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JTF LACountyJTF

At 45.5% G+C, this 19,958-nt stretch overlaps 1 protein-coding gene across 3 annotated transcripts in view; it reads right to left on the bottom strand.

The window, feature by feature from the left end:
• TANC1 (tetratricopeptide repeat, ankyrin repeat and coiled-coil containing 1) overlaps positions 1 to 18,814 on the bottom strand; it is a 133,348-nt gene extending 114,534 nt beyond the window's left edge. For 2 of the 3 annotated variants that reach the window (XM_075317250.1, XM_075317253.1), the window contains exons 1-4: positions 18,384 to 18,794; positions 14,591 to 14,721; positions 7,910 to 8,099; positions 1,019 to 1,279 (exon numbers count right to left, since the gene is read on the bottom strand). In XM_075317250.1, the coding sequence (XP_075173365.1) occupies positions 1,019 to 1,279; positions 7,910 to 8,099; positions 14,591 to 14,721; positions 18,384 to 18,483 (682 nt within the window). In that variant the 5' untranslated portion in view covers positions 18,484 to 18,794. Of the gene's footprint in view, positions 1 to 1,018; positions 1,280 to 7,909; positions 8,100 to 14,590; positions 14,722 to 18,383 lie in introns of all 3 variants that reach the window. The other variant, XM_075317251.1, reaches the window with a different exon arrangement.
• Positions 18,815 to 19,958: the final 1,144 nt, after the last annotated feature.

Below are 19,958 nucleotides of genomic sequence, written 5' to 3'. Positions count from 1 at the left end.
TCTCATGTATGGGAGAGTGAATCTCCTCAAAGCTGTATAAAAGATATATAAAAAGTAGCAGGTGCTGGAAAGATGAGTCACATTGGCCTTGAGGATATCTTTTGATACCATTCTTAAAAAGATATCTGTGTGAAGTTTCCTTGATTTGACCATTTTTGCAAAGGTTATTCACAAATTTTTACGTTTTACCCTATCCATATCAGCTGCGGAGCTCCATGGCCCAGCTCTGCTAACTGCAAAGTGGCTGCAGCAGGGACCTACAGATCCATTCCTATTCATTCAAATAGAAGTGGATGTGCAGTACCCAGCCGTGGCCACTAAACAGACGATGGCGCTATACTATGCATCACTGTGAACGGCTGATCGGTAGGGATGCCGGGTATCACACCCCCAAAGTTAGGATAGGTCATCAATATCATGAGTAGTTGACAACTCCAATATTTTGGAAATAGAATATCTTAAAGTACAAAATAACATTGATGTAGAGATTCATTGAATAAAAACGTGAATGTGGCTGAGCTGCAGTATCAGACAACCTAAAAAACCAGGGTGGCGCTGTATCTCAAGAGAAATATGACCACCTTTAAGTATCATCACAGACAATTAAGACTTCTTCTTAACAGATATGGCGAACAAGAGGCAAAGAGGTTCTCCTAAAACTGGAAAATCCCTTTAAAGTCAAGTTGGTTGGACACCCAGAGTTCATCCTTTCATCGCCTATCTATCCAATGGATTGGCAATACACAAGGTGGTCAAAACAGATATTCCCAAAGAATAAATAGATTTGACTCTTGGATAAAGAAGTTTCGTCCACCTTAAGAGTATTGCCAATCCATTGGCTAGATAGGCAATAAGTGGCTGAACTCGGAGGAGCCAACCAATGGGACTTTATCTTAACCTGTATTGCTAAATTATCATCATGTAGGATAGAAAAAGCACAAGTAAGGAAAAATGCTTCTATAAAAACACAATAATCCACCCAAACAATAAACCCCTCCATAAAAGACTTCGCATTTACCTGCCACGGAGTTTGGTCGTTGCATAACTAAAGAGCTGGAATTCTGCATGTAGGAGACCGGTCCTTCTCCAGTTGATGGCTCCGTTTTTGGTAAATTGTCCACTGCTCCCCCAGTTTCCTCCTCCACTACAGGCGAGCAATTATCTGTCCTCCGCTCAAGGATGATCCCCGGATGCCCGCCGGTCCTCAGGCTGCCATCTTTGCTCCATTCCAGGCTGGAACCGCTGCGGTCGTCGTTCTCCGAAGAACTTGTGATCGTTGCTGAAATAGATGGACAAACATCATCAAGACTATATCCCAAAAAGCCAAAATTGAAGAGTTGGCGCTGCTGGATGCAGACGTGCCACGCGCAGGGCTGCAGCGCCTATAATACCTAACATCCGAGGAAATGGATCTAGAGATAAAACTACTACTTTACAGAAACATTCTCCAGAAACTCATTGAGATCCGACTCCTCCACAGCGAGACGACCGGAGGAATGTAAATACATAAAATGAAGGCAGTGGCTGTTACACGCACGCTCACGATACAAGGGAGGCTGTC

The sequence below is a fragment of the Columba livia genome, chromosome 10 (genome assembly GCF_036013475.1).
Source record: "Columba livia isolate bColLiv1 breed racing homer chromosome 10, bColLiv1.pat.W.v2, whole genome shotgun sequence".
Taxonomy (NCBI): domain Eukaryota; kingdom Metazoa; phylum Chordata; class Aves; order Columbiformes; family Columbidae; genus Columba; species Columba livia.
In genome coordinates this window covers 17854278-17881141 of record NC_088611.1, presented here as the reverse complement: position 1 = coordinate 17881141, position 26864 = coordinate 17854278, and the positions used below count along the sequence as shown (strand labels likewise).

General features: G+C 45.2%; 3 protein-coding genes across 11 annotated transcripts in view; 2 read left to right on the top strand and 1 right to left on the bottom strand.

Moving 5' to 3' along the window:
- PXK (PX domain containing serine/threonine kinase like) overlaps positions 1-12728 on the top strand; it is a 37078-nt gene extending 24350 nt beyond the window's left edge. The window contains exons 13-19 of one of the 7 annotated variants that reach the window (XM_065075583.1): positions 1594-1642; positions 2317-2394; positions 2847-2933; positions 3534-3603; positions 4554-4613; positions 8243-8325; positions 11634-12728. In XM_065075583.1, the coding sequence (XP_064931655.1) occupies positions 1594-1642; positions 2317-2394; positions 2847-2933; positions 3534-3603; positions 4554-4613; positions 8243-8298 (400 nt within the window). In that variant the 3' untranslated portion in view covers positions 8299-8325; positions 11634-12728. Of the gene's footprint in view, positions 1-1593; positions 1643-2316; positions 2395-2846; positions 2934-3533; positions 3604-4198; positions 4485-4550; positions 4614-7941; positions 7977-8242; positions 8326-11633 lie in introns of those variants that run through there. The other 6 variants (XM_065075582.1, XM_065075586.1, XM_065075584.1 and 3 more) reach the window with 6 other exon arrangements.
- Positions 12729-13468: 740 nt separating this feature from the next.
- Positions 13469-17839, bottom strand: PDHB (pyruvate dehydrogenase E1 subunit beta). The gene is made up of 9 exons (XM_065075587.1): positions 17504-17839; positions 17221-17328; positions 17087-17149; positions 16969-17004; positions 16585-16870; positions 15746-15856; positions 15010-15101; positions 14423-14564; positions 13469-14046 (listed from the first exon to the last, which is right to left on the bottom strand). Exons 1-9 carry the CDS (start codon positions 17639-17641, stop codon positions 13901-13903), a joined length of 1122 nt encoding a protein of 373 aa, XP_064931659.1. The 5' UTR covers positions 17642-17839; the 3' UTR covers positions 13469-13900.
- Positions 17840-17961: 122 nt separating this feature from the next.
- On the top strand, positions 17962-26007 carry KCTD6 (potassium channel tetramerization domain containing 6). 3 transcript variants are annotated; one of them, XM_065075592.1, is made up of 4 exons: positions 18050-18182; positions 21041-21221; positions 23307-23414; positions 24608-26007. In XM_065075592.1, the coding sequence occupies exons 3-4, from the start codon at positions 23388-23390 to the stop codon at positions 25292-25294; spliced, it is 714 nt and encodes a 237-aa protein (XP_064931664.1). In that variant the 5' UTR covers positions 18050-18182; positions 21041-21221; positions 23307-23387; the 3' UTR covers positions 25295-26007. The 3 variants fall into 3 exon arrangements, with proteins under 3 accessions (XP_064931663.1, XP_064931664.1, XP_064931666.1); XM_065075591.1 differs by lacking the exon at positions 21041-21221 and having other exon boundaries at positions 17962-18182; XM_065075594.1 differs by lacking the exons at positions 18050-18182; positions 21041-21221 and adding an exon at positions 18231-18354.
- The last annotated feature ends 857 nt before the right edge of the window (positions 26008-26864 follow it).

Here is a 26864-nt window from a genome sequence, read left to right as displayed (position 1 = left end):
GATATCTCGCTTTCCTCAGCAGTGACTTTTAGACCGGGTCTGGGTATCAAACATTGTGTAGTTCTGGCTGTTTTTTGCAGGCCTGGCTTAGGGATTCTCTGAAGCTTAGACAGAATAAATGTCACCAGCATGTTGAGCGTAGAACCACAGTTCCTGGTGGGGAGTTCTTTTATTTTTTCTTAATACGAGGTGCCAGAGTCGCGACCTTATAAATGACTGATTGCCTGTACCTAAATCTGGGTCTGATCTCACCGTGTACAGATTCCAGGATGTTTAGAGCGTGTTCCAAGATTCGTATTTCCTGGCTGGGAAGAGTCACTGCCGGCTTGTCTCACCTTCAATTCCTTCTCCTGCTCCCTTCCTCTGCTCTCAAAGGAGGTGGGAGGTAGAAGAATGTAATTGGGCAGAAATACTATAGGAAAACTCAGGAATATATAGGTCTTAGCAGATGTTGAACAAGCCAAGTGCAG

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object(Timber\Post)#3742 (44) { ["ImageClass"]=> string(12) "Timber\Image" ["PostClass"]=> string(11) "Timber\Post" ["TermClass"]=> string(11) "Timber\Term" ["object_type"]=> string(4) "post" ["custom"]=> array(5) { ["_wp_attached_file"]=> string(19) "JTF_LACountyJTF.pdf" ["wpmf_size"]=> string(6) "193848" ["wpmf_filetype"]=> string(3) "pdf" ["wpmf_order"]=> string(1) "0" ["searchwp_content"]=> string(4494) "LOS ANGELES COUNTY March 2005 Los Angeles County is the most populous county in the United States. With just over 10 million residents, LA County has almost twice as many people as second-place Cook County, Illinois, and almost three times as many as third-place Harris County, Texas. Its population exceeds that of 44 states. LA County has one of the most diverse populations in the world. Latinos are the largest racial/ethnic group in the county, comprising 47 percent of the population in 2003. Whites comprised 30 percent of the population, Asians 12 percent, African Americans 9 percent, people of more than one race 1 percent, and all others 1 percent. In 2003, LA County was home to 3 percent of the nation’s population, but 17 percent of the nation’s Koreans, 14 percent of Mexicans (12% of all Latinos), 14 percent of Filipinos, 13 percent of Chinese, and 13 percent of Japanese. Over half of the county’s residents (56%) speak a language other than English at home. After a decade of slow growth, LA County population growth rates have rebounded. The county gained over 600,000 residents between 2000 and 2004, growing at an annual rate of 1.5 percent. In the 1990s, the county grew at an annual rate of less than 1 percent (0.7%), due primarily to large outflows of the county’s residents. During that time, the Asian population had the fastest growth rates and Latinos the greatest numerical increase, while the non-Hispanic white population declined substantially. The 1990s were the first decade since the 1850s in which New York City experienced higher growth rates than Los Angeles. Immigration and natural increase account for LA County’s population growth. In 2003, more than one in every three LA County residents (36%) was foreign-born. The majority of those residents were not citizens of the United States (41% of the foreign-born were naturalized citizens). Between 2000 and 2004, natural increase – the excess of births over deaths – added 374,000 new residents to LA County, and immigration led to an increase of 366,000. The county continued to lose people to other parts of California and other states, with a net loss of 139,000 people due to domestic migration. Poverty and income disparity are high in LA County. The county is home to 28 percent of California's population but 34 percent of California's poor. With 16 percent of its population living in poverty, LA County has substantially higher poverty rates than the rest of the state (12%). At the same time, 4 percent of LA County families have incomes of $200,000 or more, a share similar to that of the rest of the state. LA County has the most registered voters in the state but ranks average in voter turnout. Nearly 4 million of LA County adults are registered to vote – over 2.5 million more than the counties with the next largest numbers of registered voters (San Diego and Orange). Seventy percent of eligible adults in LA County are registered to vote. Among California’s 58 counties, LA County’s voter turnout in the November 2004 general election ranked 33rd as a percentage of registered voters (78%), a higher level of participation than in San Diego (76%) and Orange (73%) Counties. LA County is one of the most Democratic in the state. About half of registered voters (51%) are Democrats, 27 percent are Republicans, and 18 percent are declineto-state. In November 2000, 53 percent were Democrats, 28 percent were Republicans, and 14 percent were decline-to-state. In the November 2004 general election, LA County voters favored Democratic candidate John F. Kerry over George W. Bush (63% to 36%), while voters in the rest of the state favored Kerry over Bush by a smaller margin (54% to 44%). Public Policy Institute of California 415-291-4400 www.ppic.org Racial and Ethnic Distribution of Los Angeles County's Population, 1980, 1990, and 2003 100 90 80 70 60 50 40 30 20 10 0 1980 1990 2003 Multiracial Other African American Asian Latino White Percent Note: Multiracial category unavailable prior to 2000. LA County’s Political Contribution 30 26 24 25 20 10 0 % of State Adult Population % of Registered Voters % of Total Voters (Nov-2004) LA County’s Party Registration 18% 4% 27% 51% Democrats Republicans Independent Other Percent Sources: California Secretary of State, Elections Division; U.S. Census Bureau, including the 2003 American Community Survey; and California Department of Finance. Public Policy Institute of California 415-291-4400 www.ppic.org" } ["___content":protected]=> string(116) "